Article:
Bab al Yemen, Sana’a – 13th century main entrance to the walled Old City. Photo courtesy bigstockphoto.com. Yemen is steeped in coffee tradition and the home of the infamous sea port Mocha. Although Ethiopia is the birthplace of coffee, Yemen has their own story as to who made the first cup of joe.
THE HISTORY OF YEMEN MOCHA COFFEE
The first authentic account of the history of coffee was written by Abd-Al-Kadir in 1587. The famous manuscript is preserved in the Bibliotecheque Nationale, Paris, and catalogued as “Arabe, 4590. A popular tale in coffee history goes as follows: In the year of the Hegira 656, the mollah Schadheli went on a pilgrimage to Mecca. Arriving at the mountain of the Emeralds (Ousab), he turned to his disciple Omar and said: “I shall die in this place. When my soul has gone forth, a veiled person will appear to you. Do not fail to execute the command which he will give you.” The venerable Schadheli being dead, Omar saw in the middle of the night a gigantic spectre covered by a white veil. “Who are you?” he asked. The phantom drew back his veil, and Omar saw with surprise Schadheli himself, grown ten cubits since his death.
The mollah dug in the ground, and water miraculously appeared. The spirit of his teacher bade Omar fill a bowl with the water and to proceed on his way and not to stop till he reached the spot where the water would stop moving. “It is there,” he added, “that a great destiny awaits you.” Omar started his journey. Arriving at Mocha in Yemen, he noticed that the water was immovable. It was here that he must stop. The beautiful village of Mocha was then ravaged by the plague. Omar began to pray for the sick and, as the saintly man was close to Mahomet many found themselves cured by his prayers. The plague meanwhile progressing, the daughter of the King of Mocha fell ill and her father had her carried to the home of the dervish who cured her. But as this young princess was of rare beauty, after having cured her, the good dervish tried to carry her off. The king did not fancy this new kind of reward. Omar was driven from the city and exiled on the mountain of Ousab.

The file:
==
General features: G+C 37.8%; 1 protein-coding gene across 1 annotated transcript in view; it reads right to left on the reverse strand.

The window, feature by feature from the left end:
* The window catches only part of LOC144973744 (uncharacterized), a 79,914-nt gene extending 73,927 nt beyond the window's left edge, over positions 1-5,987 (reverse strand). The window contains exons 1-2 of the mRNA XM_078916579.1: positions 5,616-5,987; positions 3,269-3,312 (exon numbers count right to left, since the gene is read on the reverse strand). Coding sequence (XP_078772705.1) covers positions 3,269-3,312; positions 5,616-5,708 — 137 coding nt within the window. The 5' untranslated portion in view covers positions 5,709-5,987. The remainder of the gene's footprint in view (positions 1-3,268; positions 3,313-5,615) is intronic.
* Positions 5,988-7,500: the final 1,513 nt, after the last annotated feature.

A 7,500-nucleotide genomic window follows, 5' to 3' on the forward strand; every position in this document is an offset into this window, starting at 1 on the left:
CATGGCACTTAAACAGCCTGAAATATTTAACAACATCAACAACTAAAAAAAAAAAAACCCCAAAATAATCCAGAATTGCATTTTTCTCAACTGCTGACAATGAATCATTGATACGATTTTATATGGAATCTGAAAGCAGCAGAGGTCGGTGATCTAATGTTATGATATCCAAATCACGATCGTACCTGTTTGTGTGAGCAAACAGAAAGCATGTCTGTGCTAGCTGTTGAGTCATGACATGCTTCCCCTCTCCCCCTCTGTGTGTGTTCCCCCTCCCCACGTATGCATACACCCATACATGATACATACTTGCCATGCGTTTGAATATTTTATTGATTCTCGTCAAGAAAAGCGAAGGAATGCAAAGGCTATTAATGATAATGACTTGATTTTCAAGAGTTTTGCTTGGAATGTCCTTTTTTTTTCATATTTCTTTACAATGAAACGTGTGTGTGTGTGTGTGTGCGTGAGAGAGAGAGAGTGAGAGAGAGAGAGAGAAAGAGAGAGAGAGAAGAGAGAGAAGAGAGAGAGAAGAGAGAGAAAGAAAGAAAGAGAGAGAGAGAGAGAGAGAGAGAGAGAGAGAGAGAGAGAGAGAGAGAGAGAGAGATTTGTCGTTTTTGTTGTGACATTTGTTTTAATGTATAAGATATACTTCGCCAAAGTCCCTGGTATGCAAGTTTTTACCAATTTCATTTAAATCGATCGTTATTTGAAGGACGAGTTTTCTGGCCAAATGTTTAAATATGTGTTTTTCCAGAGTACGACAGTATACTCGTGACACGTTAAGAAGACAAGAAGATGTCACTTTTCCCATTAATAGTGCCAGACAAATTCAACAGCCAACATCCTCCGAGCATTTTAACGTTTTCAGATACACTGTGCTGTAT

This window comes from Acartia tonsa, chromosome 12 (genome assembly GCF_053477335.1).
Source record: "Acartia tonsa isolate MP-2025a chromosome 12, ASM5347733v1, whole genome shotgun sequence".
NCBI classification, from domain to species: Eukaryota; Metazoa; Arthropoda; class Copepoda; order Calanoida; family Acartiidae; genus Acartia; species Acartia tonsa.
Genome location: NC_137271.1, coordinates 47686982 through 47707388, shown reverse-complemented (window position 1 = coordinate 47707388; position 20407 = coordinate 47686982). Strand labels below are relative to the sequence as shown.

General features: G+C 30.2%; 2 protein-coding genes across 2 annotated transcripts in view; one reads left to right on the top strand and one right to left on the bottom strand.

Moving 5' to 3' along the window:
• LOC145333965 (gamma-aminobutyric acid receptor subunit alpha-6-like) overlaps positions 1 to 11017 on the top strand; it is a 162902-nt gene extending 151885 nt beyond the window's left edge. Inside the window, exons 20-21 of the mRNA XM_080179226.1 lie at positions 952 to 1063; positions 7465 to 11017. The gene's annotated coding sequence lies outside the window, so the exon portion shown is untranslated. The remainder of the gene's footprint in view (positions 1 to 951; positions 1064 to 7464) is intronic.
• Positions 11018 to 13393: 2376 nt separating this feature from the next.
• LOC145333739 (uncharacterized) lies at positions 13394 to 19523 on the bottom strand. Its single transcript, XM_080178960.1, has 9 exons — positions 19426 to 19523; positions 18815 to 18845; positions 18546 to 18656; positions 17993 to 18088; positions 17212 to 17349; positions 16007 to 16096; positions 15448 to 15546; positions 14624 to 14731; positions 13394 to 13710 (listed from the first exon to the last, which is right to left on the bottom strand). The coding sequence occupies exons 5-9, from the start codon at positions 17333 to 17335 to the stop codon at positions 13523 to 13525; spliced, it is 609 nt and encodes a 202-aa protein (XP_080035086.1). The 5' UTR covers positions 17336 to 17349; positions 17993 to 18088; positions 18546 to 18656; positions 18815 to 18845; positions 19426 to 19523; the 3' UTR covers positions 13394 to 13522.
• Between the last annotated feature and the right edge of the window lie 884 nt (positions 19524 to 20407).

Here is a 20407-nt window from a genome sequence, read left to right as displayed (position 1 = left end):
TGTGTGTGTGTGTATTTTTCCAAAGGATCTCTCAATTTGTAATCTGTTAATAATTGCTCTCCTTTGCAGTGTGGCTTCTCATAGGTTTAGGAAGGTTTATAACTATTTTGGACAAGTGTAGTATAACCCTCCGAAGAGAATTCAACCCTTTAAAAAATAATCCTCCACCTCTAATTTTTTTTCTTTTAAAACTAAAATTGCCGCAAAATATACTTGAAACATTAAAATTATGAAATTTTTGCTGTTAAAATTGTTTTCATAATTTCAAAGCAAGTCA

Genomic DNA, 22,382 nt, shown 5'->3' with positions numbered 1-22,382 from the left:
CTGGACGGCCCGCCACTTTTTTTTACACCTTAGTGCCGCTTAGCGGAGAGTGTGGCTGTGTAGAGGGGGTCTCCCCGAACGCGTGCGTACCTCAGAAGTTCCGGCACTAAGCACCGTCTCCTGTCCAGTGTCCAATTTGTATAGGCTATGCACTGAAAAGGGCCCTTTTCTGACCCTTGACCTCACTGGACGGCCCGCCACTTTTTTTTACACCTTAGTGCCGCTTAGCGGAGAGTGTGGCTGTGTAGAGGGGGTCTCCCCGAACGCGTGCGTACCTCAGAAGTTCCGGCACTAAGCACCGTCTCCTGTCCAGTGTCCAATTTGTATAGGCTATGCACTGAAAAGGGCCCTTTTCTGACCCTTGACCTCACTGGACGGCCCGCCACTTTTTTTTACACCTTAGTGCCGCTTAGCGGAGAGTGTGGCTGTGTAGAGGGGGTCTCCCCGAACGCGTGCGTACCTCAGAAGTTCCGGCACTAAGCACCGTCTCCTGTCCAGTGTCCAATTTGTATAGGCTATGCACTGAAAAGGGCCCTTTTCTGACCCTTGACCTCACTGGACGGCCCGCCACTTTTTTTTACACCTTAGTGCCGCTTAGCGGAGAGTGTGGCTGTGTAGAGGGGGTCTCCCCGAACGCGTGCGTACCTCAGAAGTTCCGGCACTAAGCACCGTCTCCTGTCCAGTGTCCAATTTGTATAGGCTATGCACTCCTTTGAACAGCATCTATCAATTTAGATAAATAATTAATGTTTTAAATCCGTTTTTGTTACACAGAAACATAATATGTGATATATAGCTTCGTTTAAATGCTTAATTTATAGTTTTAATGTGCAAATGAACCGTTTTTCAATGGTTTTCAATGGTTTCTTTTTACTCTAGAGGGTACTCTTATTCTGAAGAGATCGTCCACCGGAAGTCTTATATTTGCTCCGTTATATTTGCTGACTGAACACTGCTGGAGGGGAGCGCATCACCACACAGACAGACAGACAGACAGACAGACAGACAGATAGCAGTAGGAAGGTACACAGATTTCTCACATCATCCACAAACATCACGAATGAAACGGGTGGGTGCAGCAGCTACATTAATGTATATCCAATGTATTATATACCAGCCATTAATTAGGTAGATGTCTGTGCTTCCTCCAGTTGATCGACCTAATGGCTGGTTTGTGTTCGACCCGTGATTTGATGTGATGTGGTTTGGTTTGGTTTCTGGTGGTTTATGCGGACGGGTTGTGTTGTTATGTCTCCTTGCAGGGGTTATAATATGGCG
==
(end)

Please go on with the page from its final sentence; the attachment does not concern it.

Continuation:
Omar had been in exile for a long time, and he was starving. He cried out in despair and a bird brought him a branch with red berries on it. Omar tried to eat the berries, but they were too bitter. He threw the berries in the fire. The fire made the berries too hard, so Omar decided to boil them. Omar loved the pleasant smell of the beans as they were boiling. He decided to drink the brown concoction. Omar found the drink revitalizing and told others about it. Word soon reached Mocha. The exile was lifted and Omar was ordered to come home and bring the berries with him. Omar shared the drink with others. People said it cured a variety of ailments. Coffee was hailed as a miracle drug and Omar was made a Saint. A monastery was built in Omar’s honor.
The earliest credible evidence of humans interacting with coffee was during the middle of the 15th century. Monks in the Sufi monasteries of Yemen were drinking coffee. Sufis used coffee to keep themselves awake during their nighttime devotion and long hours of prayer. It’s not known when people starting drinking ground coffee. The City of Mocha was a major trade center for the Mocha style of coffee bean. The green coffee beans are known for their distinctive flavor. One historian said Mocha became an important port due to an Ottoman law. The law required all ships entering the Red Sea to put in at Mocha, and pay duty on their cargoes. It’s commonly believed that Marco Polo learned of Mocha coffee during his travels through the Arab World. In 1595, Spanish Jesuit missionary Pedro Paez was the first European to taste Mocha coffee. Mocha was the major marketplace for coffee from the 15th century to the 17th century.
Yemen Mocha coffee is grown and processed today as it has been for centuries. Seedlings are grown on terraced hillsides. The dryness of the air and soil results in a small, hard bean. Yemen’s entire crop is processed by the dry method. The beans are allowed to dry completely on the tree before picking and hulling. This dry method is believed to be responsible for the unique taste of Yemen coffee. It’s described as fruity, winy and spicy.
Please leave your thoughts and comments below.